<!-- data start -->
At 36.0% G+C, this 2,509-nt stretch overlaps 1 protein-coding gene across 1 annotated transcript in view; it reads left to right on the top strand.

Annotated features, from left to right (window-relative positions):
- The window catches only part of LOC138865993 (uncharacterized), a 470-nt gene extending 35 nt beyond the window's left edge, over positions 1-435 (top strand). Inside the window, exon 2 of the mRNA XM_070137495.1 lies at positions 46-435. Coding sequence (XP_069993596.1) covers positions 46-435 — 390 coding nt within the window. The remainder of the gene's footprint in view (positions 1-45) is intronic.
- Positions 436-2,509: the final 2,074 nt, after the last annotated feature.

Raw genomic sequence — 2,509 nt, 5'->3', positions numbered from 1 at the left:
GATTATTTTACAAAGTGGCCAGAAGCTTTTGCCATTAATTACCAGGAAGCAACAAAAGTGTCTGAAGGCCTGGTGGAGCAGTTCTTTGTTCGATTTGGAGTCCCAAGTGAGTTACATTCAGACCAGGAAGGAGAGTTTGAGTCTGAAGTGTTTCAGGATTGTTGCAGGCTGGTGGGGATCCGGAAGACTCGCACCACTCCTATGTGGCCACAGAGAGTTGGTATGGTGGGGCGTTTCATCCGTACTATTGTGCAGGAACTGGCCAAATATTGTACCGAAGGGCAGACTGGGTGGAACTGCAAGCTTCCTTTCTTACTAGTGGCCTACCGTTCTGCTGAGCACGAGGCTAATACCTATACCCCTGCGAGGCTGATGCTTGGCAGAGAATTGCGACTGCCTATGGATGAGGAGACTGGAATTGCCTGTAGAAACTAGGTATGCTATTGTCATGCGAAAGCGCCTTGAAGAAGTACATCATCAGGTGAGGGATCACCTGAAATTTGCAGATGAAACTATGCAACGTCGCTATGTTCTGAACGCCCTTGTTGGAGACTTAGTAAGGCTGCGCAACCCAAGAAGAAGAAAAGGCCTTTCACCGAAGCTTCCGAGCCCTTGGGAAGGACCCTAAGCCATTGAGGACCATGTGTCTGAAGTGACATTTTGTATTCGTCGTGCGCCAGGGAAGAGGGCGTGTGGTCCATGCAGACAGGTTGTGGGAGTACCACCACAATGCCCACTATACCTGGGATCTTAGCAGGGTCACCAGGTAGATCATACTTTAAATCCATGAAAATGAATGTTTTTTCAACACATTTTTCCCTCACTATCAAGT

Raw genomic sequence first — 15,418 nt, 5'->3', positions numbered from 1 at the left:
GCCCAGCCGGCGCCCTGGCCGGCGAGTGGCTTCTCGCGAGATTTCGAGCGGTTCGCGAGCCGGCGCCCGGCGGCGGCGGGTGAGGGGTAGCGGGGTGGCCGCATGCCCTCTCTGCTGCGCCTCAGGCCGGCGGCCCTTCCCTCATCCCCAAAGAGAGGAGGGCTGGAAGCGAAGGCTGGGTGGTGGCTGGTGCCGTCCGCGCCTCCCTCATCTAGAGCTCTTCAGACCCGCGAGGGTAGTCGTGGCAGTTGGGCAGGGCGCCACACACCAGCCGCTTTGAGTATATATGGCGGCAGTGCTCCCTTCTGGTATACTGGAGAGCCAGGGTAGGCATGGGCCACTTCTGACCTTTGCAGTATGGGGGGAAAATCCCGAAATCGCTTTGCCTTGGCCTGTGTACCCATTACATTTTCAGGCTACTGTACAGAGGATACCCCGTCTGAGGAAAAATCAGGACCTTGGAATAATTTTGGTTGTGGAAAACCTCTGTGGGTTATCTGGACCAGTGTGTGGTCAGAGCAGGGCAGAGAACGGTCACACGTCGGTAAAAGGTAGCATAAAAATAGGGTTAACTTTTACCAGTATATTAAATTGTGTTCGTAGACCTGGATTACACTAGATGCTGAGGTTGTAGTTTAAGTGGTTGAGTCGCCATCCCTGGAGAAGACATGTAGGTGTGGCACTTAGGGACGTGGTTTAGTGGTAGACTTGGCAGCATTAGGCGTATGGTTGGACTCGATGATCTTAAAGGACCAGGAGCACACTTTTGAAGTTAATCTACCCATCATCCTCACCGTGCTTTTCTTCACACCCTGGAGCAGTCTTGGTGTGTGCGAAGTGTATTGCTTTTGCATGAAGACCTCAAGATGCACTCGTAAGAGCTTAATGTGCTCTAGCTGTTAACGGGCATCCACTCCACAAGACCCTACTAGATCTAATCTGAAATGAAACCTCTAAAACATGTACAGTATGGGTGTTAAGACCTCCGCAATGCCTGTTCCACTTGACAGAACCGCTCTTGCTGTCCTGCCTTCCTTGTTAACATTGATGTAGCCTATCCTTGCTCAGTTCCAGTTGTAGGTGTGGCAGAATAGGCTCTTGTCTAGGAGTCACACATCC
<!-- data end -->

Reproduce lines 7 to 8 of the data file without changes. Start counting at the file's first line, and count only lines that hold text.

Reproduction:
Raw genomic sequence first — 15,418 nt, 5'->3', positions numbered from 1 at the left:
GCCCAGCCGGCGCCCTGGCCGGCGAGTGGCTTCTCGCGAGATTTCGAGCGGTTCGCGAGCCGGCGCCCGGCGGCGGCGGGTGAGGGGTAGCGGGGTGGCCGCATGCCCTCTCTGCTGCGCCTCAGGCCGGCGGCCCTTCCCTCATCCCCAAAGAGAGGAGGGCTGGAAGCGAAGGCTGGGTGGTGGCTGGTGCCGTCCGCGCCTCCCTCATCTAGAGCTCTTCAGACCCGCGAGGGTAGTCGTGGCAGTTGGGCAGGGCGCCACACACCAGCCGCTTTGAGTATATATGGCGGCAGTGCTCCCTTCTGGTATACTGGAGAGCCAGGGTAGGCATGGGCCACTTCTGACCTTTGCAGTATGGGGGGAAAATCCCGAAATCGCTTTGCCTTGGCCTGTGTACCCATTACATTTTCAGGCTACTGTACAGAGGATACCCCGTCTGAGGAAAAATCAGGACCTTGGAATAATTTTGGTTGTGGAAAACCTCTGTGGGTTATCTGGACCAGTGTGTGGTCAGAGCAGGGCAGAGAACGGTCACACGTCGGTAAAAGGTAGCATAAAAATAGGGTTAACTTTTACCAGTATATTAAATTGTGTTCGTAGACCTGGATTACACTAGATGCTGAGGTTGTAGTTTAAGTGGTTGAGTCGCCATCCCTGGAGAAGACATGTAGGTGTGGCACTTAGGGACGTGGTTTAGTGGTAGACTTGGCAGCATTAGGCGTATGGTTGGACTCGATGATCTTAAAGGACCAGGAGCACACTTTTGAAGTTAATCTACCCATCATCCTCACCGTGCTTTTCTTCACACCCTGGAGCAGTCTTGGTGTGTGCGAAGTGTATTGCTTTTGCATGAAGACCTCAAGATGCACTCGTAAGAGCTTAATGTGCTCTAGCTGTTAACGGGCATCCACTCCACAAGACCCTACTAGATCTAATCTGAAATGAAACCTCTAAAACATGTACAGTATGGGTGTTAAGACCTCCGCAATGCCTGTTCCACTTGACAGAACCGCTCTTGCTGTCCTGCCTTCCTTGTTAACATTGATGTAGCCTATCCTTGCTCAGTTCCAGTTGTAGGTGTGGCAGAATAGGCTCTTGTCTAGGAGTCACACATCC